Human tissue samples are irreplaceable for studying genuine human host responses. Researchers have employed various in vitro and in vivo experimental models to study human intestinal infection. The currently available knowledge concerning enteric pathogens mainly derives from animal and in vitro cell culture studies with extrapolation to human situations. However, the high cost and paucity of suitable animal models of human diseases have diminished their widespread use. Thus, human intestinal in vitro organ culture (IVOC) has been developed and evolved from nonpolarized IVOC to polarized IVOC (pIVOC), providing an apical exposure to simulate an in vivo infection route. IVOC in the Ussing chamber to create a microaerobic environment and other variants of IVOC such as in vitro 3D organoid culture using stem cells were also developed. Despite a history of more than one century, the rapid progress of IVOC occurred in the past two decades, mainly for studying Escherichia coli. Human intestinal IVOC has been extensively applied to studies of various enteric infections ranging from chronic Helicobacter pylori infection to acute bacterial infections including diarrheagenic E. coli, Salmonella, Campylobacter jejuni, and Shigella, as well as bacterial toxin-related enteropathy. Some disclosed mechanisms and pathophysiology of human gastrointestinal infections by these bacteria were also discussed in this review. Altogether, human intestinal IVOC represents a valuable addition to traditional model systems to investigate early interactions between pathogenic bacteria and the human gut.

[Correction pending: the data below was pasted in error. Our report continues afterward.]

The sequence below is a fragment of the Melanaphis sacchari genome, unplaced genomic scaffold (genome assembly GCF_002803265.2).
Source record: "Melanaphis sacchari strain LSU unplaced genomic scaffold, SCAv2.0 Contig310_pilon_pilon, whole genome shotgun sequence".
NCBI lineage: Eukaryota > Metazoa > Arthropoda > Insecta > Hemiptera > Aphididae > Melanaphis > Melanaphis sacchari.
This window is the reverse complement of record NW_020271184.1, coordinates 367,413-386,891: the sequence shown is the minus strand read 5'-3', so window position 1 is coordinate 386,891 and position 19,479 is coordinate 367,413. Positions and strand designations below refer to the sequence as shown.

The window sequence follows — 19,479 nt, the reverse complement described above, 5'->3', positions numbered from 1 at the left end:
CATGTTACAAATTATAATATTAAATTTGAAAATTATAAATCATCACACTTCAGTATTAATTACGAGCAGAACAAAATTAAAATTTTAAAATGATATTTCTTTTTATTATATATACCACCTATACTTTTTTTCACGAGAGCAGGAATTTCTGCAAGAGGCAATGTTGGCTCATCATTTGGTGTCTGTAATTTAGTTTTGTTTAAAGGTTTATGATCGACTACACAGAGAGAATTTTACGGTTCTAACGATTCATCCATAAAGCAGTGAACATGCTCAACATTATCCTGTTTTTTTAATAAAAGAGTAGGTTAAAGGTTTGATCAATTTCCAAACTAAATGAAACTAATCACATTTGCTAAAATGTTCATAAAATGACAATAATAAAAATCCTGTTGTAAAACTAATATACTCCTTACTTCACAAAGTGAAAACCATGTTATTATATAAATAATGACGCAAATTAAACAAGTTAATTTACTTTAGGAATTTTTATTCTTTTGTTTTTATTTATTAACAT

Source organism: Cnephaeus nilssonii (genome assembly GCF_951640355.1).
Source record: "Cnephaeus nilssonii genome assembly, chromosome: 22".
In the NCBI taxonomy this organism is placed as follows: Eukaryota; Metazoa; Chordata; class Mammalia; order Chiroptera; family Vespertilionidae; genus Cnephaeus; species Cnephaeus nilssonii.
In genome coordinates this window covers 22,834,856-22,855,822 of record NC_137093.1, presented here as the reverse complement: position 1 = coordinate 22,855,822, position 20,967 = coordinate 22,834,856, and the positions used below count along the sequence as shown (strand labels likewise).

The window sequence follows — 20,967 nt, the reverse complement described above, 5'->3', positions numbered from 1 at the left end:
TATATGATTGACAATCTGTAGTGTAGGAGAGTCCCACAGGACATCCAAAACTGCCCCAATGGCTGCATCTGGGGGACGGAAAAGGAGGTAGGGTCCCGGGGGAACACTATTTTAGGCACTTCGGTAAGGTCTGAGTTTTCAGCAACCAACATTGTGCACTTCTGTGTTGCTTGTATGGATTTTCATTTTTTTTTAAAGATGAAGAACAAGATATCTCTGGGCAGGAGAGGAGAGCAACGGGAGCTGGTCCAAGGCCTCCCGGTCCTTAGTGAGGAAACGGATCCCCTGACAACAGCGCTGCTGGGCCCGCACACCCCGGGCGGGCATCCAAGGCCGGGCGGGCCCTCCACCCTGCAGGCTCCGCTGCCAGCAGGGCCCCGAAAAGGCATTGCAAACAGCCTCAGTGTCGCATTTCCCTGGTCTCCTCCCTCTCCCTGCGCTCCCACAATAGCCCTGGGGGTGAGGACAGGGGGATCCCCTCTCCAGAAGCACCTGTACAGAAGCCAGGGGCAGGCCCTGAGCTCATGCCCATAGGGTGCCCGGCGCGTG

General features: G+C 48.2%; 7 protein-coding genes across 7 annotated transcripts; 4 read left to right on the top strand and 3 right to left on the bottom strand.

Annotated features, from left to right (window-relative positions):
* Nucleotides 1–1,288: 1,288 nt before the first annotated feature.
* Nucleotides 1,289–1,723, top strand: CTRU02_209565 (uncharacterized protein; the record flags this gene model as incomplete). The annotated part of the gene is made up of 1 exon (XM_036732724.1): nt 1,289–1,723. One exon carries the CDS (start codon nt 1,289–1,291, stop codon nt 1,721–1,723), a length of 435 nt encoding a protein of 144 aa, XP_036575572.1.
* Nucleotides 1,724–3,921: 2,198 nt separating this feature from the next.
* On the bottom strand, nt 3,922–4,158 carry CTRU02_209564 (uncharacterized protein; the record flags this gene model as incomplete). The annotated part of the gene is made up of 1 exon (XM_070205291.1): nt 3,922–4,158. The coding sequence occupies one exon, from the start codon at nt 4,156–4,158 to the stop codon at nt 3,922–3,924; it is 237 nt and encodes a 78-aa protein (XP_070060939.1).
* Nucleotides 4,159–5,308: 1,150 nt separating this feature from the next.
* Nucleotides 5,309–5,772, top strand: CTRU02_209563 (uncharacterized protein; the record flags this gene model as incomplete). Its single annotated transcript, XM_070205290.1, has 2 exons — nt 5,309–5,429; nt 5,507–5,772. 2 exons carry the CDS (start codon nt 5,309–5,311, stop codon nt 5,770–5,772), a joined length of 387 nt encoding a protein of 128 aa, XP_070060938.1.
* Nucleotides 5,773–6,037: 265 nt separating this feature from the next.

- gastrointestinal infection
- gut immunology
- human intestinal in vitro organ culture
- tissue tropism
- Ussing chamber